Your Company


✭ ✭ ✭   Read critic reviews

Korea · 2020
1h 56m
Director Yeon Sang-ho
Starring Gang Dong-won, Lee Jung-hyun, Lee Re, Kwon Hae-hyo
Genre Action, Horror, Thriller

Four years after a zombie outbreak destroys South Korea, guilt-ridden former marine Jung-seok and his brother-in-law are hired by the mob for a dangerous mission to recover millions of dollars left in the zombie-invested country, forcing Jung-seok to confront his past in this stand-alone follow-up to the acclaimed film Train to Busan.

Stream Peninsula

What are people saying?

What are critics saying?


The Film Stage by

By the time it reaches its broad, emotionally manipulative finale, it does have some refreshingly optimistic ideas about small, sacrificial gestures making a difference and that choosing emotion over logic while dooming us in other zombie movies is also what makes humanity worth saving in the first place.


Slant Magazine by Chuck Bowen

Peninsula feels like the work of an artist who misunderstood his past triumph, squandering his talent for the sake of a pandering, halfhearted encore.


IndieWire by David Ehrlich

Yeon eventually just throws his hands up and surrenders to the cheesy spectacle of it all with a frenzied third act that finds the entire cast in a death race to the border. It’s here — in an amusingly unmoored but ultimately exhausting sequence that looks like someone trying to recreate “Fury Road” on a Nintendo 64 — that Yeon stops being able to afford his own ambition, and the film’s budget suddenly feels like a rubber band stretched over a hula-hoop.


Paste Magazine by Jim Vorel

Director Yeon Sang-ho, who staged genuinely tense sequences in the first film, just seems suddenly out of his element here when expected to produce a grander action spectacle.


Original-Cin by Liam Lacey

Relentlessly episodic and missing the taut focus of the first film, Peninsula compensates with overkill, populating the screen with long-stretches of CGI action (Yeon’s background is in animation) including nighttime car chases and oodles of zombie splatter.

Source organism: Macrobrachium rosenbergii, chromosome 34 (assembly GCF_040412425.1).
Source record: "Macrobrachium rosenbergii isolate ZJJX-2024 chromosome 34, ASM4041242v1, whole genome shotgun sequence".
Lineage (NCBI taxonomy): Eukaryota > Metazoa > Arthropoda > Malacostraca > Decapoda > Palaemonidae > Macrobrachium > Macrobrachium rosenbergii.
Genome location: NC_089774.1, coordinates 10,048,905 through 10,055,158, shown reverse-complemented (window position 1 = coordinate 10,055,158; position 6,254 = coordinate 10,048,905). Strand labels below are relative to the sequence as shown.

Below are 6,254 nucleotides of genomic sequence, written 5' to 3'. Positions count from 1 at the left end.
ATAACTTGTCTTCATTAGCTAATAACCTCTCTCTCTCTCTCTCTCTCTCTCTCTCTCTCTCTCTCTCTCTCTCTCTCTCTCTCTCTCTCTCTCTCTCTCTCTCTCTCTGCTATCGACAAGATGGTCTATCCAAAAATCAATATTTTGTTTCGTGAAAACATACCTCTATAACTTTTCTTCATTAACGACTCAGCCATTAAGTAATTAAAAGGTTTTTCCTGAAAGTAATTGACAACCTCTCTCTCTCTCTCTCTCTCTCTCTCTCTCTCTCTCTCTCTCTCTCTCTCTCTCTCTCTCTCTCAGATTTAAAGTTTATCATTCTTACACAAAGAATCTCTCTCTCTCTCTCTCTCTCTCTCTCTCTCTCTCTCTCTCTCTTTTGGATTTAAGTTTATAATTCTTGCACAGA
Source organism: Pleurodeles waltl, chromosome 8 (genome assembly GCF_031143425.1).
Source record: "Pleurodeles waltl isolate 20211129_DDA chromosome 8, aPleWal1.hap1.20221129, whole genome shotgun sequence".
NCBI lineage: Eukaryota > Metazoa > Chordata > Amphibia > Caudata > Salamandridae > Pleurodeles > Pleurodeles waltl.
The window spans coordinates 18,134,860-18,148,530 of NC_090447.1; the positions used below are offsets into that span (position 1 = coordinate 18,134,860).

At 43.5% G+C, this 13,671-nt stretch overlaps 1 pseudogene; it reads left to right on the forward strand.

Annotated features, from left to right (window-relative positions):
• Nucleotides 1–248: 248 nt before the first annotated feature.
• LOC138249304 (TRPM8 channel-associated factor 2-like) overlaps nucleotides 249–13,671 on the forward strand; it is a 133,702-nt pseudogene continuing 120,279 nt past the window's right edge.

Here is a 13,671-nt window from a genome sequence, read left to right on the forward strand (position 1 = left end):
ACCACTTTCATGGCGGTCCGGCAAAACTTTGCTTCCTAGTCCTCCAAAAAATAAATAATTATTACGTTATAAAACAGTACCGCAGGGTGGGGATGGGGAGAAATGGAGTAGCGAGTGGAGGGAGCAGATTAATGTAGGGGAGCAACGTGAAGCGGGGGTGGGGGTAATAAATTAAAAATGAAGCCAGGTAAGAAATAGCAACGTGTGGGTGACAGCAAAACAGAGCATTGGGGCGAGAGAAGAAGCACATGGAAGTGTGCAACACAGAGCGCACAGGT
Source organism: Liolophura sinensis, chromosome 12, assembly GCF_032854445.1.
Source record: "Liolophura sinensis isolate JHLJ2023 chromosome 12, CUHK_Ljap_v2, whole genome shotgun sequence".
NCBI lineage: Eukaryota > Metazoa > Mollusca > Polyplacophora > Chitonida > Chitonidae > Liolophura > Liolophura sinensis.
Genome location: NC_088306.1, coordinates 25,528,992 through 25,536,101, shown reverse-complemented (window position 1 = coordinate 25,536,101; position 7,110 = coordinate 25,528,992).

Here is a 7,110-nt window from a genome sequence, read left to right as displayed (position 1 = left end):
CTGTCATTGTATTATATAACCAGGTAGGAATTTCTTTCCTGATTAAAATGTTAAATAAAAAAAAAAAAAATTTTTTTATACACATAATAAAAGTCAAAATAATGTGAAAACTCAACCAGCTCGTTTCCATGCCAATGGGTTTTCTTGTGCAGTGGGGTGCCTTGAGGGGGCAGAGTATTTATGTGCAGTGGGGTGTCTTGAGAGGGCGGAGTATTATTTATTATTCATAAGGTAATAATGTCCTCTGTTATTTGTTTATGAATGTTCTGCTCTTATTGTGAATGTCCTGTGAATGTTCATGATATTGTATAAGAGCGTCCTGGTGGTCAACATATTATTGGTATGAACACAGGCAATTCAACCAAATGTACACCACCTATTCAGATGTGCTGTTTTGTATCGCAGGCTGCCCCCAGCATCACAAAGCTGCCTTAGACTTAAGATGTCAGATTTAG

Variety by Peter Debruge

Whereas most of the movie takes place in a grubby, blue-tinged murk — a blend of hokey day-for-night lensing and virtual set extensions that’s badly suited for home viewing, but might look frightening in darkened theaters — day breaks just in time for a big, Michael Bay-style climax. The film has clipped along at a reasonably brisk pace until this point, only to downshift into a laughably protracted slow-motion finale, full of gratuitous lens flares and overwrought strings.


Consequence by Robert Daniels

Peninsula combines components from I Am Legend, Mad Max, and the Fast & Furious series for a nonsensical joy ride that, while entertaining, lacks the sharpness of its predecessor.


The A.V. Club by Shannon Miller

While the first Train To Busan was an affecting, character-driven tale of grief and redemption, Peninsula flounders in generic spectacle. Even fans may wonder if there are any bones left to pick on this franchise.

Users who liked this film also liked